On my client machine, which happens to be a Mac OS X machine, I’ll create a user hdfs with the same UID with the following commands:

sudo -i
mkdir /Users/hdfs
dscl . create /Users/hdfs
dscl . create /Users/hdfs RealName "hdfs"
dscl . create /Users/hdfs hint "Password Hint"
dscl . passwd /Users/hdfs hdfs
dscl . create /Users/hdfs UniqueID 497
dscl . create /Users/hdfs PrimaryGroupID 201
dscl . create /Users/hdfs UserShell /bin/bash
dscl . create /Users/hdfs NFSHomeDirectory /Users/hdfs
chown -R hdfs:guest /Users/hdfs

If on another operating system, create a user hdfs with the UID 497 to match the user on the sandbox VM. This is easily accomplished in Linux using the -u option to the adduser command. In Windows you likely want to use a NFS Client such as this. The answer for Server and premium versions of Windows includes adding the Subsystem for Unix Applications.

Mount HDFS as a file system on local client machine

mount -t nfs -o vers=3,proto=tcp,nolock HOSTIP:/  /PATH/TO/MOUNTPOINT

Now browse HDFS as if it was part of the local filesystem.

Load data off HDFS onto the local file system:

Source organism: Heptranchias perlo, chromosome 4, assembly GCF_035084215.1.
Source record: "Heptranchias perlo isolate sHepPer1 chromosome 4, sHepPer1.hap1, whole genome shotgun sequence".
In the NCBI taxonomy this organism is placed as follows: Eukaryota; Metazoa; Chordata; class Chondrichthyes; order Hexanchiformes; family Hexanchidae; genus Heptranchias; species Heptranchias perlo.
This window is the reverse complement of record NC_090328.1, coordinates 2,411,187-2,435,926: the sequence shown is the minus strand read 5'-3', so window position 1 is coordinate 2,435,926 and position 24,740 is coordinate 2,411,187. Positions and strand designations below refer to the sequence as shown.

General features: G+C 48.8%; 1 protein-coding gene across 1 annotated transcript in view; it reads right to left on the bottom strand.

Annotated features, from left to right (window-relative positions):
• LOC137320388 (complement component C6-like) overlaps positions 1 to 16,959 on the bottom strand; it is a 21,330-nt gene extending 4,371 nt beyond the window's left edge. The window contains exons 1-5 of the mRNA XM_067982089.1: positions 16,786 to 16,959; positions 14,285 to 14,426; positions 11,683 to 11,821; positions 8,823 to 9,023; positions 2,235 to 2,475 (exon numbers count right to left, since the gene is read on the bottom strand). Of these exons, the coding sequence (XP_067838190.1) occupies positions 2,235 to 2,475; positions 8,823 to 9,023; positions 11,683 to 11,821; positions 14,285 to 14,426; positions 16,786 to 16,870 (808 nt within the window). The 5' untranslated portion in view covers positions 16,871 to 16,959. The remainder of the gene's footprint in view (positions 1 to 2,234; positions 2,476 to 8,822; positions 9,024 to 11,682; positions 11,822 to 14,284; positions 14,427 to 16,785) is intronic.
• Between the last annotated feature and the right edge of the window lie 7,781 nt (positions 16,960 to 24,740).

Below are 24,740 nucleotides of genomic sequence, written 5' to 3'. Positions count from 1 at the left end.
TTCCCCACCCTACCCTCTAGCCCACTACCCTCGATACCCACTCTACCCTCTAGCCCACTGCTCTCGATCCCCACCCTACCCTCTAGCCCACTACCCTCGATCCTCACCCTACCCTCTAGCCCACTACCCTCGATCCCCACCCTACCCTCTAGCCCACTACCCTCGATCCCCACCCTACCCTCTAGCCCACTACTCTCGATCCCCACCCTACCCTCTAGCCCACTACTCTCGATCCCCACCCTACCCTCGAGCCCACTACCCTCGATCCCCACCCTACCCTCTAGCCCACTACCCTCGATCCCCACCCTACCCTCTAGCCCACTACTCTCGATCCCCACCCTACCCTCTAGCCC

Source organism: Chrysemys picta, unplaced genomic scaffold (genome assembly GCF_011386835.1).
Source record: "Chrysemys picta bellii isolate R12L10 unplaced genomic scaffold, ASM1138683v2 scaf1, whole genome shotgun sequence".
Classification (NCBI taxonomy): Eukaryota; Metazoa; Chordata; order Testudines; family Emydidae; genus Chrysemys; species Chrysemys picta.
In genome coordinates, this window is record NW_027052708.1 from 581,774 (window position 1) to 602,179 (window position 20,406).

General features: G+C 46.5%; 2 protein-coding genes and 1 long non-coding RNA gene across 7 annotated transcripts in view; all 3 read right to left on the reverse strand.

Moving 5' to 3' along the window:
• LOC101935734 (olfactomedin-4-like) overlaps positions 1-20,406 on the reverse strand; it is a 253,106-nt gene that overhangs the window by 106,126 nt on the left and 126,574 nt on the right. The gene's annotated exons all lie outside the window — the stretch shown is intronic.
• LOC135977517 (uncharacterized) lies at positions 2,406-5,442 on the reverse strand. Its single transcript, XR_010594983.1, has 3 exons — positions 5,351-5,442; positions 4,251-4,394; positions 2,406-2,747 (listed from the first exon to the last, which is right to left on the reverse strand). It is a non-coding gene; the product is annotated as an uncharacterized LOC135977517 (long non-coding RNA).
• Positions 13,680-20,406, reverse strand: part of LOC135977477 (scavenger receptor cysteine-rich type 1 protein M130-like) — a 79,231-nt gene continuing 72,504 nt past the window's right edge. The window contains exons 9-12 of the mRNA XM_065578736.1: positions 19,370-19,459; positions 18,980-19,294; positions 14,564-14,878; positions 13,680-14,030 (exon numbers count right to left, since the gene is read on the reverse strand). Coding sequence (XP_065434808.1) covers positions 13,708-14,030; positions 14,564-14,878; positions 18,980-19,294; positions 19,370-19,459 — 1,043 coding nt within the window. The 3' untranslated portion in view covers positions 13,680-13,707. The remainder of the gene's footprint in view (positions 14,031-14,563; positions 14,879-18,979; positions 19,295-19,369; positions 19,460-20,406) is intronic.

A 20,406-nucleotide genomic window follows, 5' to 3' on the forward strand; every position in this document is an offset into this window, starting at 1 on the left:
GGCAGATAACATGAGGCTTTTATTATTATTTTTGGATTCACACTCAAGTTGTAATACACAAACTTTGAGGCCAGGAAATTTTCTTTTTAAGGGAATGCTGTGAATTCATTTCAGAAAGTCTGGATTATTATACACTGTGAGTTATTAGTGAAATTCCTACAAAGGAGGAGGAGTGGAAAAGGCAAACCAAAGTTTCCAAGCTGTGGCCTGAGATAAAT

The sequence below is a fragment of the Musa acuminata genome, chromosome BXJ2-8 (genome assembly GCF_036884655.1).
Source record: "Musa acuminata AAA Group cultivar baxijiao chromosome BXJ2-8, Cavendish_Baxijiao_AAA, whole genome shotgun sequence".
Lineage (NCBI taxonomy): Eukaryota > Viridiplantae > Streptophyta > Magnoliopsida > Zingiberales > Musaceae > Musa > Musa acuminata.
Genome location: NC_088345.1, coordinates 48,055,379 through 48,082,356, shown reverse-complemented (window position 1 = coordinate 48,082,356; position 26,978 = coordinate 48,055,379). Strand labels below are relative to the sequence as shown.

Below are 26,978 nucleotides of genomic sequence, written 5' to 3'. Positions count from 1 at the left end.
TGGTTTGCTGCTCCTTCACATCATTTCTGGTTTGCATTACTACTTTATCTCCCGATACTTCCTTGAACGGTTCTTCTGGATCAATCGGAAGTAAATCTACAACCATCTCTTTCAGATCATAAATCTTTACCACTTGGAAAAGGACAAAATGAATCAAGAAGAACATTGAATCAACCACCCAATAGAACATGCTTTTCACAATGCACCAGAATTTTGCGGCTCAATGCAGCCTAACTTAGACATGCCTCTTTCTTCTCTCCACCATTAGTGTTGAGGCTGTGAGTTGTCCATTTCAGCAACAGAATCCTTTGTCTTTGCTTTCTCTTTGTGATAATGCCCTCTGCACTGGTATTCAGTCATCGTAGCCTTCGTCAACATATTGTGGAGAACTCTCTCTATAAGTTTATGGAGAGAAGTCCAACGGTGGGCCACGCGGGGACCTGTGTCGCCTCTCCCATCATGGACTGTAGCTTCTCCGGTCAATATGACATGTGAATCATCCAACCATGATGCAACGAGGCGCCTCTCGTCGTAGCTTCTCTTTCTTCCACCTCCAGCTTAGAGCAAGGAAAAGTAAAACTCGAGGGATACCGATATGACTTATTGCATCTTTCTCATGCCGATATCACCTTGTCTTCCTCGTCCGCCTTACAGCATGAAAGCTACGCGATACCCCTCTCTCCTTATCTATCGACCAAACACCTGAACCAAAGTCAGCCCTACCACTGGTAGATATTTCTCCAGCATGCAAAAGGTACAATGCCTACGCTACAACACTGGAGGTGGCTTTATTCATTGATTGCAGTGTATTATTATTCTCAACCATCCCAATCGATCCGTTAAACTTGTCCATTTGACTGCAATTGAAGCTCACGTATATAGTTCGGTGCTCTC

Delete data in HDFS:

Load data into HDFS. Take a file from the local disk,, and load it into the hdfs user directory on HDFS file system. On this local machine, HDFS is mounted at /Users/hdfs/mnt/

Additionally you can verify your files are in HDFS via the file browser in the Hue interface provided with the sandbox or returning to the command line you can change to users hdfs (su – hdfs) and use standard hadoop command line commands to query for your files.


Using this interface allows users of a Hadoop cluster to rapidly push data to HDFS in a way in which they are familiar from their desktops. Additionally this opens up the possibilities for scripting the pushing of data from some networked machine into Hadoop including upstream preprocessing of data from other systems.



Brandon Li says:

On my MacOS, the VirtualBox by default used the NAT network mode on guest, and thus the NFS export was not visible to the host or a different machine.

After I changed the gust network mode to Bridged Adapter, I could access the NFS service from outside.

Preetham says:

How to Enable UNIX_AUTH? and what are the configuration/changes needs to be done? please can you explain

Tyler Mitchell says:
Your comment is awaiting moderation.

Good tutorial thanks, a comment changes maybe need to happen to get it up to date, but is much of this setup even needed now? All the changes it mentioned were already in place by default in the sandbox. Thanks! 🙂

1. Looks like the “stop” buttons have moved to the “Service Actions” drop-down.
2. dfs.access.time.precision to 3600000 – was already set. Name of property is different now too? dfs.accesstime.precision?
3. dfs.datanode.max.xcievers setting is not under “advanced” – rather in “Custom hdfs-site.xml” section

Biswaranjan says:

If we have some files in local mount point and before processing those files the server got re-booted then what will happen with those files..Will it be deleted or still exist in local mount point..
Please suggest.